Alex Bird is an up-and-coming jazz singer and songwriter. With his Rat Pack style and swagger, and recognizable sideburns, he’s a regular in Toronto’s jazz scene.
Or at least he was.
These days, the closest he gets to an on-stage performance is doing an Instagram Live stream with his future father-in-law on guitar, standing in for his band.
“It’s been extraordinarily hard,” he said. “And it’s still going to be hard for a while.”
When the pandemic hit, Bird’s live gigs dried up and was laid off from his day job at the Art Gallery of Ontario, he said.
Bird said he feels lucky to be able to turn to family in uncertain times, but his story is one that many of the city’s struggling performing artists have felt.
According to the Toronto Arts Council website, over 10,000 artists lost work at the beginning of the pandemic.
The site also states many of these artists are self-employed and don’t qualify for Employment Insurance.
Jessa Agilo, founder of I Lost My Gig Canada, estimates the arts and other gig-based industries have lost almost $2 billion.
Agilo started Canada’s branch of I Lost My Gig last March to advocate for and gather information about Canada’s gig workers impacted by pandemic closures.
An ongoing survey paid for by I Lost My Gig Canada and conducted by Hill Strategies, found that Toronto gig workers lost almost 3,000 paid gigs between March 30 and Aug. 15, 2020.
That amounts to about $3.6 million lost in income, more than $31,000 per person.
The incomplete survey presented figures based on 995 complete respondents from all across Canada. Self-selected respondents could choose to answer different sections of the survey.
Sixty-nine per cent of respondents identified as self-employed. The gender breakdown of the survey respondents was 67 per cent women, 30 per cent men and four per cent gender diverse.
In addition to financial troubles, Bird said the loss of live gigs has had a significant impact on the mental well-being of Toronto’s artists.
“A lot of musician friends of mine, and myself to some degree, fell into a bit of a funk,” he said. “I think a lot of people fell into a very dark place.”
However, he also said that many artists are now beginning to bounce back.
For instance, he and his band released their debut album, Whiskey Kisses, last October and they landed some live streaming performances over the holidays.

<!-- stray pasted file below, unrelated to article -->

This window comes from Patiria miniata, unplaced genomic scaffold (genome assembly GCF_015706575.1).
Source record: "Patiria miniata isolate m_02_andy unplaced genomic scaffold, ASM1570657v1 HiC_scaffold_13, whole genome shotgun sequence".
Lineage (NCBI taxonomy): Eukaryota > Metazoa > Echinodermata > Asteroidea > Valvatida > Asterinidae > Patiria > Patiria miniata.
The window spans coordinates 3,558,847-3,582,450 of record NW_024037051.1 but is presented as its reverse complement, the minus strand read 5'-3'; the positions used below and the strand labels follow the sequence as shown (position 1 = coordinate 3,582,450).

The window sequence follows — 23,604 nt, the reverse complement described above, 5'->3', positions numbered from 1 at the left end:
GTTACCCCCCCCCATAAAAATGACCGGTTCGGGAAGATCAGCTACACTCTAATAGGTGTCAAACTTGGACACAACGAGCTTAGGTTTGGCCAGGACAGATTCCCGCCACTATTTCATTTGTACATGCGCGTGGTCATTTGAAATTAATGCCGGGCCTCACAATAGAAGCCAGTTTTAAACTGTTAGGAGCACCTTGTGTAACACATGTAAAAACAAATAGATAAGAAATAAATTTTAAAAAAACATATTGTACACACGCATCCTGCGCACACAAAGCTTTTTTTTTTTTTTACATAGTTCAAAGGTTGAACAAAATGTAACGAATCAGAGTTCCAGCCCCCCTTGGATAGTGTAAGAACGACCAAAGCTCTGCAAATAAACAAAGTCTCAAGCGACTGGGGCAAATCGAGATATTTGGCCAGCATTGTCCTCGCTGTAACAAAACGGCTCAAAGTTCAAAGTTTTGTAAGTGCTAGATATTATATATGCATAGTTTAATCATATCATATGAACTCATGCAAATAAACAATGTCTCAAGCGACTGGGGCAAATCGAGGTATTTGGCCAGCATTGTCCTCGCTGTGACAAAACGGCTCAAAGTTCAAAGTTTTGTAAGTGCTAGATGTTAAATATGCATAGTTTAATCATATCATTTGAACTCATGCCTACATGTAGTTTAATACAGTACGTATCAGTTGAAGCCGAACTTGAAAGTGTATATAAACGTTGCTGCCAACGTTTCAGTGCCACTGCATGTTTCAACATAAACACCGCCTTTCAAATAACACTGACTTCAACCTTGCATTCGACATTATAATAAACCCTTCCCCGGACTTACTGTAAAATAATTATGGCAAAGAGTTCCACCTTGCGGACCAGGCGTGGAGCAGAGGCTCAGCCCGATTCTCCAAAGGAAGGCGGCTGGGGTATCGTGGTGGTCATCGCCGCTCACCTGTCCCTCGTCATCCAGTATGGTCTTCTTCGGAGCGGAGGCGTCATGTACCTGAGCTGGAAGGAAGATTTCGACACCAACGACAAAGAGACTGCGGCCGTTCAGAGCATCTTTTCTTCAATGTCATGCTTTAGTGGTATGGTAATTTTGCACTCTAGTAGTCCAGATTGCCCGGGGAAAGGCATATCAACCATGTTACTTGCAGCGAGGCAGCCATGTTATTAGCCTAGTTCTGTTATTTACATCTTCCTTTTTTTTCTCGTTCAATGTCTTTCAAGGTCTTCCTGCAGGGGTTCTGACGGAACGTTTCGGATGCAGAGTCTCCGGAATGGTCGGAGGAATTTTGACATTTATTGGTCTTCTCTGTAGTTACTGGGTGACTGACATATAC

Similarly, Christine Cortes, an emerging actor and filmmaker in Toronto, said she tries to focus on the opportunities that have come about during this time.
“I’m writing my own play right now and I have other ideas that I still need to start,” she said, speaking over video from her bedroom which doubles as her workspace.
Cortes said she has been involved in some film projects that have been shot remotely, using technology like Zoom. But it isn’t the same, she added.
She said she misses the experience of creating something with a community of her peers.
“I love connecting with people and just working with each other and kind of having this whole family.”
Cortes said she began to hear about emergency relief funds for artists soon after the film industry shut down last March.
In addition to the federal government’s Canada Emergency Response Benefit (CERB), Toronto artists began sharing news of independent funding efforts in the city, she said.
The TOArtist COVID Response Fund was one of these.
The fund was launched by the Toronto Arts Council for the purpose of supporting artists facing financial headaches due to the pandemic.
Haroon Khalid, Toronto Arts Council’s interim Communications Manager, said the fund raised a total of $836,347 that was distributed to 982 Toronto artists.
Qualifying artists received up to $1,000 each, he said.
The fundraising campaign ended last summer, but a new fund is under consideration amidst Toronto’s ongoing second lockdown, Khalid said.
Meanwhile, in Toronto’s gay village and elsewhere in the city, drag performers have faced the same struggles as other artists in the city.
Miss Shay Dee, real name Ivan Bocanegra, began performing in drag shows in late 2019.
Even out of drag, she exhibited the telltale signs of a performer as she spoke about her craft.
Shay Dee said her drag career was just taking off when the pandemic hit.
“I had all these plans, all these bookings, and then everything got cancelled,” she said.
Outside of drag, she was also laid off from her day job as a nurse coordinator at the beginning of the pandemic, but she said she was able to benefit from CERB as well as a $500 grant from the Community One Foundation.
The foundation’s website indicates that it regularly provides grants to LGBTQ+ artists.
She also got the opportunity to appear in a Netflix series which will air later this year.
But performing for the camera just isn’t the same as performing for an audience, she said.
“I love being my true self when I do drag,” Dee said. “I just hope that this ends soon.”
As the pandemic continues, the federal government recently announced more funding for Canada’s most vulnerable industries in its fall economic update.
The Highly Affected Sectors Credit Availability Program will include more than $180 million that will go toward planning and presenting safe arts events, both live and digital, into 2022.
In the meantime, as hard as things have been on the city’s performing artists, the early rollout of COVID-19 vaccines has sparked some optimism.
“My hope is that we will open up again,” Cortes said. “My hope is that things will go back to normal.”